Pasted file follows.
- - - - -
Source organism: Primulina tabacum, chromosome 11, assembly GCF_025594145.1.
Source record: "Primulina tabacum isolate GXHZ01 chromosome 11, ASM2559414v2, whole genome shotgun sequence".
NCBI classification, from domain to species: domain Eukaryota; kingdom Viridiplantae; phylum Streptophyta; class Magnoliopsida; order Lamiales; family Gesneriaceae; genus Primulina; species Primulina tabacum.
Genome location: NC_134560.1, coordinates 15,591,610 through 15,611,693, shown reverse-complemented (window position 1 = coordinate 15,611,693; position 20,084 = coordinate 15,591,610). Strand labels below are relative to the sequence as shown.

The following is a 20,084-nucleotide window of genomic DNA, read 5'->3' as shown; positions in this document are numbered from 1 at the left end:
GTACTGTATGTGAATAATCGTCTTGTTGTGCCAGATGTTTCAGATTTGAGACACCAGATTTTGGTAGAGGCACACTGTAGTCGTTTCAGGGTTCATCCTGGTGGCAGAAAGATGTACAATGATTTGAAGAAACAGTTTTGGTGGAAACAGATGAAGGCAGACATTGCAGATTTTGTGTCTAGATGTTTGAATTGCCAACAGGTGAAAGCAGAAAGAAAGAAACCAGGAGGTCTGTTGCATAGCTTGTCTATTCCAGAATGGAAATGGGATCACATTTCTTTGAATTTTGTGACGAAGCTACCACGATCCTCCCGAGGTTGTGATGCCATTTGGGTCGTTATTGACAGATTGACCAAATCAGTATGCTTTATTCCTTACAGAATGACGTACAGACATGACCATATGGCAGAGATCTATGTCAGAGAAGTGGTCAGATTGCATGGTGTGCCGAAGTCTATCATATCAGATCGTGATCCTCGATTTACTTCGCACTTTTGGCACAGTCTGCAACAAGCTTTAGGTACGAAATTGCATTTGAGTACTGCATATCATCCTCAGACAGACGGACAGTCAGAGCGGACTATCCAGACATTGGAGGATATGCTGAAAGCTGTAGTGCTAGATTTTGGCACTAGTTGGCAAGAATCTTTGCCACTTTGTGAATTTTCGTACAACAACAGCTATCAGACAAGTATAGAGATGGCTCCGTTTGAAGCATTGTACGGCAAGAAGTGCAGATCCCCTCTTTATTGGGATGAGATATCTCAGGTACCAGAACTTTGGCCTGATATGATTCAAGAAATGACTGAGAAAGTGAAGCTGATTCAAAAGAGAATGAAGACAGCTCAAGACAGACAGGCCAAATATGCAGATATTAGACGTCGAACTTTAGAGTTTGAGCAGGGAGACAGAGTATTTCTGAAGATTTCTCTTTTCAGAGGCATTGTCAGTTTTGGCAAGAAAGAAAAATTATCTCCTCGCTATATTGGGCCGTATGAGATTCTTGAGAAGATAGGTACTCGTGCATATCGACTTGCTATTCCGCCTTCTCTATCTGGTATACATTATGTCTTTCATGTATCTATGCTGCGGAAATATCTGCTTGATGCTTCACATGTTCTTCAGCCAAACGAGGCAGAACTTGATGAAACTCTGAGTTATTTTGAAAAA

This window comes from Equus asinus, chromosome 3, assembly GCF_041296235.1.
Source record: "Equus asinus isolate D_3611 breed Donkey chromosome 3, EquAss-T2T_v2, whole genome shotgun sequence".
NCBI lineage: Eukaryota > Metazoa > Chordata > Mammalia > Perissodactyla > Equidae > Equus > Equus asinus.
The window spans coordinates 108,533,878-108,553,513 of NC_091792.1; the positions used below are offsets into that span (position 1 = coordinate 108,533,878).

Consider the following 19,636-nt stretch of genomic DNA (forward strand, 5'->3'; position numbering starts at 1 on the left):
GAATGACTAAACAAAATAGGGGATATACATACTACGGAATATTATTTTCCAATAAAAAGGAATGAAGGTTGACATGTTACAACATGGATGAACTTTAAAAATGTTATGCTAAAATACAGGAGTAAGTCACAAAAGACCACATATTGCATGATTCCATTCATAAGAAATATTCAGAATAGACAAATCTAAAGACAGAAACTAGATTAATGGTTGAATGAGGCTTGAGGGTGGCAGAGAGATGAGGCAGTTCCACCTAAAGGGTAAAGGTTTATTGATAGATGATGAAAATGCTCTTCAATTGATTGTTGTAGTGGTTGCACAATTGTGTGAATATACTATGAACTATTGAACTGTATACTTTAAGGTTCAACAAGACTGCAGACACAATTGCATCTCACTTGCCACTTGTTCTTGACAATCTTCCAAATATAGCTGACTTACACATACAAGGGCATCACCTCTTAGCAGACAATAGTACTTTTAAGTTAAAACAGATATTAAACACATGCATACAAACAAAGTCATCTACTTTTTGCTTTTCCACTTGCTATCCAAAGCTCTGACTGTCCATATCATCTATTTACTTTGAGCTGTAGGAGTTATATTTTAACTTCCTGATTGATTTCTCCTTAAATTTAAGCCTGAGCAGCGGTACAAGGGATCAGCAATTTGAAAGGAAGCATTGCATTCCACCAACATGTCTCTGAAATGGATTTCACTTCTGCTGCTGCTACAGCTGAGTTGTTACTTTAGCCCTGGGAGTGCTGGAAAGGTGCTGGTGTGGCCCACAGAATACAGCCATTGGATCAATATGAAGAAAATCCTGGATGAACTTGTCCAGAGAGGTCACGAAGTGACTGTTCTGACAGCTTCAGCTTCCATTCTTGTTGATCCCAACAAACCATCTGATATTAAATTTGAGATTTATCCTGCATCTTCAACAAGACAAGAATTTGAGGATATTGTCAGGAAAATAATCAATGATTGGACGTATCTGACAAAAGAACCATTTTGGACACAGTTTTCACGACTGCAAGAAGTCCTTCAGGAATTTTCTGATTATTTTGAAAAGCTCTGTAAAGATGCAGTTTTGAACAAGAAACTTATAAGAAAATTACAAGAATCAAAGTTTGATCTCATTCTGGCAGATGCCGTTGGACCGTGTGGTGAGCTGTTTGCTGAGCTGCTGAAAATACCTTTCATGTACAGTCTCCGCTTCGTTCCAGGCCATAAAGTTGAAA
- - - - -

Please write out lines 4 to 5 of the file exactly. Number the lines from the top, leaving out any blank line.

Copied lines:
Genome location: NC_134560.1, coordinates 15,591,610 through 15,611,693, shown reverse-complemented (window position 1 = coordinate 15,611,693; position 20,084 = coordinate 15,591,610). Strand labels below are relative to the sequence as shown.

The following is a 20,084-nucleotide window of genomic DNA, read 5'->3' as shown; positions in this document are numbered from 1 at the left end: